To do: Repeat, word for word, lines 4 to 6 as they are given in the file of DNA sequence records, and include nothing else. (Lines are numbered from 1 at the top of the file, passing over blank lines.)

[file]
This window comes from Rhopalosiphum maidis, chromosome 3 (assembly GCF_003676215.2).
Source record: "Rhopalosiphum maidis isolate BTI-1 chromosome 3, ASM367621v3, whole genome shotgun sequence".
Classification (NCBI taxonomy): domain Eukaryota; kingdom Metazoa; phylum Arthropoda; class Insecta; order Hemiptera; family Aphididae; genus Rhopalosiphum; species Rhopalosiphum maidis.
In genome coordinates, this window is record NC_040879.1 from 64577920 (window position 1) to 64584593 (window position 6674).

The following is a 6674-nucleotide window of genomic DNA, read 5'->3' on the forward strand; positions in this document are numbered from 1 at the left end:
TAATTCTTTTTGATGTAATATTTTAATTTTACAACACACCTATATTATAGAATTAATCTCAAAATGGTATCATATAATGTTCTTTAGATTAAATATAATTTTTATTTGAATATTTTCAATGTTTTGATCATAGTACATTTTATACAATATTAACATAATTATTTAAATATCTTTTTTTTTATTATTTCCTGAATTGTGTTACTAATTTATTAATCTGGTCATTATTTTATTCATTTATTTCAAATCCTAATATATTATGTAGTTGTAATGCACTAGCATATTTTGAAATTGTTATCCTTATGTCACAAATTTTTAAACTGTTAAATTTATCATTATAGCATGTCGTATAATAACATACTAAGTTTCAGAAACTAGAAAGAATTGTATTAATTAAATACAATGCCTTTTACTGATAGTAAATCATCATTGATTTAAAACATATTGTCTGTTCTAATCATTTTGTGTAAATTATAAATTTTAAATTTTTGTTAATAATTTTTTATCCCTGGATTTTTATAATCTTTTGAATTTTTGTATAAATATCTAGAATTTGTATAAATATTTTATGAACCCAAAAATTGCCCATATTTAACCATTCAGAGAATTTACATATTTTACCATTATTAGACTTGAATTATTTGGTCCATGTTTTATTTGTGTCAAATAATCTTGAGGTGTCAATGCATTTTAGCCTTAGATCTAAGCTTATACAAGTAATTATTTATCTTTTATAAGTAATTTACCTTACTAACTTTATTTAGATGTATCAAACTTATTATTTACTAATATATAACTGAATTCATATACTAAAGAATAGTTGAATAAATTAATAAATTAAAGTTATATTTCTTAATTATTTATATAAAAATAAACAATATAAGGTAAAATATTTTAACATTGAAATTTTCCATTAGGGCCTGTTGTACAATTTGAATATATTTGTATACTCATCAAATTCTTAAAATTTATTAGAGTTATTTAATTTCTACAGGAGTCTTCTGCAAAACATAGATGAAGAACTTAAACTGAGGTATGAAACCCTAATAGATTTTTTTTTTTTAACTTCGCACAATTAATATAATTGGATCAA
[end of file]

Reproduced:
In genome coordinates, this window is record NC_040879.1 from 64577920 (window position 1) to 64584593 (window position 6674).

The following is a 6674-nucleotide window of genomic DNA, read 5'->3' on the forward strand; positions in this document are numbered from 1 at the left end:
TAATTCTTTTTGATGTAATATTTTAATTTTACAACACACCTATATTATAGAATTAATCTCAAAATGGTATCATATAATGTTCTTTAGATTAAATATAATTTTTATTTGAATATTTTCAATGTTTTGATCATAGTACATTTTATACAATATTAACATAATTATTTAAATATCTTTTTTTTTATTATTTCCTGAATTGTGTTACTAATTTATTAATCTGGTCATTATTTTATTCATTTATTTCAAATCCTAATATATTATGTAGTTGTAATGCACTAGCATATTTTGAAATTGTTATCCTTATGTCACAAATTTTTAAACTGTTAAATTTATCATTATAGCATGTCGTATAATAACATACTAAGTTTCAGAAACTAGAAAGAATTGTATTAATTAAATACAATGCCTTTTACTGATAGTAAATCATCATTGATTTAAAACATATTGTCTGTTCTAATCATTTTGTGTAAATTATAAATTTTAAATTTTTGTTAATAATTTTTTATCCCTGGATTTTTATAATCTTTTGAATTTTTGTATAAATATCTAGAATTTGTATAAATATTTTATGAACCCAAAAATTGCCCATATTTAACCATTCAGAGAATTTACATATTTTACCATTATTAGACTTGAATTATTTGGTCCATGTTTTATTTGTGTCAAATAATCTTGAGGTGTCAATGCATTTTAGCCTTAGATCTAAGCTTATACAAGTAATTATTTATCTTTTATAAGTAATTTACCTTACTAACTTTATTTAGATGTATCAAACTTATTATTTACTAATATATAACTGAATTCATATACTAAAGAATAGTTGAATAAATTAATAAATTAAAGTTATATTTCTTAATTATTTATATAAAAATAAACAATATAAGGTAAAATATTTTAACATTGAAATTTTCCATTAGGGCCTGTTGTACAATTTGAATATATTTGTATACTCATCAAATTCTTAAAATTTATTAGAGTTATTTAATTTCTACAGGAGTCTTCTGCAAAACATAGATGAAGAACTTAAACTGAGGTATGAAACCCTAATAGATTTTTTTTTTTTAACTTCGCACAATTAATATAATTGGATCAA